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Advent

By December, Sweden has very few hours of daylight. The first Sunday of Advent comes as an eagerly awaited sign that Christmas is approaching. Time to light the candles, heat up the mulled wine, or glögg, and get into the Christmas mood.

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Photo: Maskot/Folio/imagebank.sweden.se

Advent

By December, Sweden has very few hours of daylight. The first Sunday of Advent comes as an eagerly awaited sign that Christmas is approaching. Time to light the candles, heat up the mulled wine, or glögg, and get into the Christmas mood.

Decorations keep the dark at bay

While the commercial decorations are there for a specific purpose, they also have a wider effect − they keep the dark at bay. Throughout the country, Swedes help by putting electrical candlesticks in their windows and arranging lights on a Christmas tree – or any other tree for that matter − in the garden.

In northern Sweden, where the midnight sun shines in the summer, the sun never rises above the horizon at this time of year. ‘It’ll soon turn’, Swedes tell one another when they meet. The midwinter solstice falls on 21 December, and only then will the days begin to get lighter.

No Advent is complete without glögg and pepparkakor spreading the smells and flavours of Christmas.

Photo: Emelie Asplund/
imagebank.sweden.se

Countdown to Christmas

On the first Sunday of Advent – four weeks before Christmas – people light the first candle in the Advent candlestick. This is always a special event, eagerly awaited. Each Sunday until Christmas, a candle is lit (and blown out after a while), until all four candles are alight.

The children’s expectations grow with every candle. On TV, there is a special Christmas calendar show for the young with 24 episodes. It, too, serves as a countdown to the big day.

A normal year, Christmas fairs selling handicrafts and decorations are a common sight in towns and cities, while at home people start baking in preparation for the holiday. Christmas 2020, markets will be few and far between and we will most likely have to focus on the baking part.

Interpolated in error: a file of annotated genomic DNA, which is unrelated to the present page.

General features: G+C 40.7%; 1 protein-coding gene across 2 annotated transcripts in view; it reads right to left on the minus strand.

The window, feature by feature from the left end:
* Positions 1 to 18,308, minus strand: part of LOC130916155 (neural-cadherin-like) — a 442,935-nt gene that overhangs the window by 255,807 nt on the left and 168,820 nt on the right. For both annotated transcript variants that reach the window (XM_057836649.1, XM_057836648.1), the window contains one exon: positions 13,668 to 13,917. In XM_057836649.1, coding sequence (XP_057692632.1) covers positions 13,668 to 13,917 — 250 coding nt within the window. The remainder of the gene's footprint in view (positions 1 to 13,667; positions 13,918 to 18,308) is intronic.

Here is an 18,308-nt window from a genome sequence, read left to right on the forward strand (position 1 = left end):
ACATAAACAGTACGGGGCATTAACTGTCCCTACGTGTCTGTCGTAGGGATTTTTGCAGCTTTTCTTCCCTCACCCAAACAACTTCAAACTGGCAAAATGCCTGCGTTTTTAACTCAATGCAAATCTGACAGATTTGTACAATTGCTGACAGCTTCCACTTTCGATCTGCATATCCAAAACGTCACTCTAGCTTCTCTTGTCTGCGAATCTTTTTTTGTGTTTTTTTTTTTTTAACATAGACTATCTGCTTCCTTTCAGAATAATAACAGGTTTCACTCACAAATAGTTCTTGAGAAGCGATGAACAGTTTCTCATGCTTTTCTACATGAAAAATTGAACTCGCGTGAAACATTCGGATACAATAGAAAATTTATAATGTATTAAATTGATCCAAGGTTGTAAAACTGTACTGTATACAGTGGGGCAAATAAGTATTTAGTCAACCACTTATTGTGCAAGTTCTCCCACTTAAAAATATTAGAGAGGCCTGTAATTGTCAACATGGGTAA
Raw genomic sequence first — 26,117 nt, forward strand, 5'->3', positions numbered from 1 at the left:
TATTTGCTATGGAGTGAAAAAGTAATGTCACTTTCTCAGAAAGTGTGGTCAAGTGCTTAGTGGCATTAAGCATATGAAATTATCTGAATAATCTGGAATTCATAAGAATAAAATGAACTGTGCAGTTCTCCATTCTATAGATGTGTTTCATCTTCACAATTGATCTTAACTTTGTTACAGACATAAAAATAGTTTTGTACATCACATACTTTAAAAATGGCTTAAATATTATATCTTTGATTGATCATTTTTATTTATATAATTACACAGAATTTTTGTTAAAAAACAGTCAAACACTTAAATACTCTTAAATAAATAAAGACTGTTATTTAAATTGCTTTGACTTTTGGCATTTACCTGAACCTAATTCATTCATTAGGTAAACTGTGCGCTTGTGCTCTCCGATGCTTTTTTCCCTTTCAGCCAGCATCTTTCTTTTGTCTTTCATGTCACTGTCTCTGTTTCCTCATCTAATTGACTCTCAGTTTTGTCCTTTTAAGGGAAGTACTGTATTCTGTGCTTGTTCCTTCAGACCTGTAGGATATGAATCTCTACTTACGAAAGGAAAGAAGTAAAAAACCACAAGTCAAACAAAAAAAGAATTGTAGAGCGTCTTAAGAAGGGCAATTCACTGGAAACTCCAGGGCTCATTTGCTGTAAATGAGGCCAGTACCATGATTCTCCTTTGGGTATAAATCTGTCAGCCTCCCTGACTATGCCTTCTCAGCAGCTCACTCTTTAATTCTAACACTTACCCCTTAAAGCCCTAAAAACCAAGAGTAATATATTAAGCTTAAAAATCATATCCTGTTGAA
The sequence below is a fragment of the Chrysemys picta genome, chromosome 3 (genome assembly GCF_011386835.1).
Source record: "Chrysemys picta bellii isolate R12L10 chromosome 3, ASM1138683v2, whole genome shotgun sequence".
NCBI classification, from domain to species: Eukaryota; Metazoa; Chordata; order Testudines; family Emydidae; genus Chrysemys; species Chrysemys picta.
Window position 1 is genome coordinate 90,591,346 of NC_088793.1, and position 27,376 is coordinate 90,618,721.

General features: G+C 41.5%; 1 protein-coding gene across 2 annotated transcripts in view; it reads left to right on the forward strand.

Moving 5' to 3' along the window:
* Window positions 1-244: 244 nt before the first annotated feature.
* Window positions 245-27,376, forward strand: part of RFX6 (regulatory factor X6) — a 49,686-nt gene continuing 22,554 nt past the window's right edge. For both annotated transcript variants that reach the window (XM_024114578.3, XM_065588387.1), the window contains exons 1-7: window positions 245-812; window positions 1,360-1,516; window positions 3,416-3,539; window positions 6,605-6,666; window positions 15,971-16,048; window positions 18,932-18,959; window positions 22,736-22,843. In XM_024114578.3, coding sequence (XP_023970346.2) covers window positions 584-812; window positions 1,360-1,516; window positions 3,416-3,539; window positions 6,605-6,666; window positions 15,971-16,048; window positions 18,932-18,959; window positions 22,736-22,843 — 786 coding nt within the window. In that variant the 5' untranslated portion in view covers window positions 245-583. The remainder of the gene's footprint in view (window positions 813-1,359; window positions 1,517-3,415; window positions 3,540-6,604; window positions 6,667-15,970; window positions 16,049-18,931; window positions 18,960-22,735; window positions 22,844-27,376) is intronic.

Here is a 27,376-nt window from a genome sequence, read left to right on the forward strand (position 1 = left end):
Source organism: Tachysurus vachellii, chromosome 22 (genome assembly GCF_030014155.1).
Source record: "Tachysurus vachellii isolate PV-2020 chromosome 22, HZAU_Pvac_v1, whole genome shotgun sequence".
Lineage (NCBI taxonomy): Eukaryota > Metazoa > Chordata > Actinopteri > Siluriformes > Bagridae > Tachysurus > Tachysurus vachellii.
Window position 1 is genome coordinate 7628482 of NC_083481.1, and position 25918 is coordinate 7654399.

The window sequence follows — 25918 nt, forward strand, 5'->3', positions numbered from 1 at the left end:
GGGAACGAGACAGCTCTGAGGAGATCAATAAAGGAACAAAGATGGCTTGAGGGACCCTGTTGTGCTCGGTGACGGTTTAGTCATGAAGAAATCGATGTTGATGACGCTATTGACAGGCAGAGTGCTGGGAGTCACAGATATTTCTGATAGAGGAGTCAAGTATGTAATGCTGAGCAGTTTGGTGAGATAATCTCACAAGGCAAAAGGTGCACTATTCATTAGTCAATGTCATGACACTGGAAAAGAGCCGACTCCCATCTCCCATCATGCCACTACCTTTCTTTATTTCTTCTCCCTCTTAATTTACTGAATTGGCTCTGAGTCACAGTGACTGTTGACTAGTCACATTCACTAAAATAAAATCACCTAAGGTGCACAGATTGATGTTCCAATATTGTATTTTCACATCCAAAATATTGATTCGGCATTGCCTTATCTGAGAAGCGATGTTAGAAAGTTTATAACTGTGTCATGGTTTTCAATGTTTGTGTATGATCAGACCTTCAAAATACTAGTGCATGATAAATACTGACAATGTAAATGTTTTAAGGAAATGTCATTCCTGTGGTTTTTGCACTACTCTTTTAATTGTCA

Glögg and gingerbread biscuits

December is often a hectic month for Swedish families. The burden of work tends to be heavy at this time of year. There is much to be done in a short space of time before everyone can sit back and relax. For the children, meanwhile, December normally involves numerous end-of-term ceremonies, shows and activities. Again, a different story in 2020, though.

The longed-for peace and quiet comes later, when all the preparations have been completed and Christmas can begin in earnest. On the first Sunday in Advent, many Swedes enjoy glögg – a hot, spicy mulled wine with blanched almonds and raisins – and pepparkakor (gingerbread biscuits) to accompany it.

Last updated: 18 November 2020

Po Tidholm & Agneta Lilja

Po Tidholm is a freelance journalist and a critic based in the province of Hälsingland. In the collection 'Celebrating the Swedish Way', he has written the main sections about how we celebrate in Sweden today. ||| Agneta Lilja is a lecturer in ethnology at Södertörn University College, Stockholm. She also writes reviews and appears on radio and tv. In the collection 'Celebrating the Swedish Way', Lilja has written the sections about the history of Swedish traditions and festivities.